Affordable Access

Publisher Website

Mapping the phrenic nerve motor point: The key to a successful laparoscopic diaphragm pacing system in the first human series

Publication Date
DOI: 10.1016/j.surg.2004.06.030
  • Computer Science


Background For patients with high spinal cord injury and chronic respiratory insufficiency, electrically induced diaphragm pacing is an alternative to long-term positive pressure ventilation. The goal of this study was to laparoscopically assess the phrenic nerve motor point of the diaphragm and then implant electrodes to produce chronic negative pressure ventilation. Methods Patients undergoing elective laparoscopic procedures (volunteer patient group) underwent a series of electrical stimuli (2 to 24 mA at 100-microsecond pulse widths) with a mapping probe to identify the motor point through qualitative visualization of diaphragm motion and quantitative measurement of the abdominal pressure to assess the strength of the contraction. After Food and Drug Administration and Institutional Review Board approval, tetraplegic patients (spinal cord injured patient group) who were ventilator dependent underwent mapping and implantation of electrodes for pacing in both diaphragms. Results In the volunteer group, 28 patients underwent 3 to 50 stimulations per diaphragm to identify the motor points. Throughout this series the surgical tools and software were improved to allow rapid motor point location with a grid-mapping algorithm. In the spinal cord injured group, 5 of 6 patients had electrodes successfully implanted at the motor point to produce adequate tidal volumes. The one failure caused a change in our inclusion criteria to include fluoroscopic confirmation of diaphragm movement during surface nerve stimulation. Three patients are completely free of the ventilator, and the other 2 are progressively increasing their time off the ventilator with conditioning. Conclusions Mapping and implantation of the electrodes can be done laparoscopically, providing for a low-risk, cost-effective, outpatient, diaphragm pacing system that will support the respiratory needs of patients.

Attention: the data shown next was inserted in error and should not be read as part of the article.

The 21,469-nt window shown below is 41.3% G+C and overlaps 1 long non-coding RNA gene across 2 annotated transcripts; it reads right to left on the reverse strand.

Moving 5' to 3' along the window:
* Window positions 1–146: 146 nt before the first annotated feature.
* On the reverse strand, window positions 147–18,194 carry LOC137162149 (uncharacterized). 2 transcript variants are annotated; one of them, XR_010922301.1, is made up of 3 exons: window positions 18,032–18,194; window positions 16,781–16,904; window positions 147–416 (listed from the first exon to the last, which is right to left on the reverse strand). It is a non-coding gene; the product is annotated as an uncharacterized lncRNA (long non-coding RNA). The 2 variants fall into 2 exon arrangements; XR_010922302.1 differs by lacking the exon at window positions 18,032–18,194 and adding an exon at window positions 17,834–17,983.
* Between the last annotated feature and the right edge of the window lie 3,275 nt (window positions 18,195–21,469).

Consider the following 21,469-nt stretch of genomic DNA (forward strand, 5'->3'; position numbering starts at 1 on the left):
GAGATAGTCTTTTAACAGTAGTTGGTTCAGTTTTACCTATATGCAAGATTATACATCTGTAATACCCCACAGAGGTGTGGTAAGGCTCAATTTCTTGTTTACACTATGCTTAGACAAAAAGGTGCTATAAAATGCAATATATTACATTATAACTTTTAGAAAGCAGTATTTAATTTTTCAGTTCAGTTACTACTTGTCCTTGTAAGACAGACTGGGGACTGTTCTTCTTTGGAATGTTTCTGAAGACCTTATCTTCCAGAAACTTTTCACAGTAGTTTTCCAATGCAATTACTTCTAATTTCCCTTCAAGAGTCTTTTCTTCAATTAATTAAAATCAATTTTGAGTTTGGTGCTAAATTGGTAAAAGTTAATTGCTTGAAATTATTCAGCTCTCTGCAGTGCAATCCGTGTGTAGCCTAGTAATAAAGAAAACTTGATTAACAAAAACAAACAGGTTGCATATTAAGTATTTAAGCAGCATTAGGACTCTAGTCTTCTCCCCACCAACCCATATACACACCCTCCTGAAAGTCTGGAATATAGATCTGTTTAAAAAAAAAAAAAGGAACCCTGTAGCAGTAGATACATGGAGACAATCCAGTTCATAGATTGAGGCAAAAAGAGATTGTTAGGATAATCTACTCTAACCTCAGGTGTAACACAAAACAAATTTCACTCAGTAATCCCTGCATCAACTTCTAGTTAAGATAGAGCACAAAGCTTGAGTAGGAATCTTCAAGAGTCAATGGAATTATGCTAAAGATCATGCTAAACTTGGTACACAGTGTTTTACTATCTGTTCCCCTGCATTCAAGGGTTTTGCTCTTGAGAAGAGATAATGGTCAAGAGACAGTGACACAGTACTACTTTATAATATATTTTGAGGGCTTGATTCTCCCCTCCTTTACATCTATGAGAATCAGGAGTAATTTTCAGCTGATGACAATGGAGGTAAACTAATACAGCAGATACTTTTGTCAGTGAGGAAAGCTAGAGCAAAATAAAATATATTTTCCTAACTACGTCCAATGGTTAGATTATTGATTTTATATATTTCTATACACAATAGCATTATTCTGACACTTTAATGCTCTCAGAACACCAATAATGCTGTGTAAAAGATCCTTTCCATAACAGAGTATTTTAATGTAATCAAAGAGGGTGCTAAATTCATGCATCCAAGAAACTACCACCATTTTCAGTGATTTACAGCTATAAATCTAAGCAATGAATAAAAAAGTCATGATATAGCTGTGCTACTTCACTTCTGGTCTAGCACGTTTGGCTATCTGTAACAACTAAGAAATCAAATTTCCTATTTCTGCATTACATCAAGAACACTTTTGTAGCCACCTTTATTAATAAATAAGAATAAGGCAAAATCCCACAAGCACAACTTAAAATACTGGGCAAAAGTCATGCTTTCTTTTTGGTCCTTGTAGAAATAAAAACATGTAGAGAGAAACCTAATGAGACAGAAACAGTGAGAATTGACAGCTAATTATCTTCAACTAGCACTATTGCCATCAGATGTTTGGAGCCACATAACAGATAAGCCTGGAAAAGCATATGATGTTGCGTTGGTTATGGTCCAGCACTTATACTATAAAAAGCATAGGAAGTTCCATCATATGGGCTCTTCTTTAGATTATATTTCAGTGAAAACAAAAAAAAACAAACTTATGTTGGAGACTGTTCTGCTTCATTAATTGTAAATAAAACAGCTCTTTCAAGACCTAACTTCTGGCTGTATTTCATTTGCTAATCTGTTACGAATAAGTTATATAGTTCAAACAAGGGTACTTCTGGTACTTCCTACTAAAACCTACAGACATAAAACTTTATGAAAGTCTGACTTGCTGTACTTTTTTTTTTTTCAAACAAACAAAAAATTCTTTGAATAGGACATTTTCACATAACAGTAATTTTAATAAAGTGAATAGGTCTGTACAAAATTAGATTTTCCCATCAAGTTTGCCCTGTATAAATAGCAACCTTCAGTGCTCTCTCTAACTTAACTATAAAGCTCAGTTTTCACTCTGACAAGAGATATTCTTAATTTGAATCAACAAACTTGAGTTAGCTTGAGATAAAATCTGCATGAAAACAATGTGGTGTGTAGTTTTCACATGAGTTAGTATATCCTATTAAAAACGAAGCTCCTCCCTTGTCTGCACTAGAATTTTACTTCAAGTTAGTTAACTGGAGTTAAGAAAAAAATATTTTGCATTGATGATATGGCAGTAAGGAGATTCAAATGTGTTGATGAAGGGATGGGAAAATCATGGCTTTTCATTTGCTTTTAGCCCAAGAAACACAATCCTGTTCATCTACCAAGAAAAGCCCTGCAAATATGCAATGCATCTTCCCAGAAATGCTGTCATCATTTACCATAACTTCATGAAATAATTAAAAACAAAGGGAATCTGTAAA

There are no comments yet on this publication. Be the first to share your thoughts.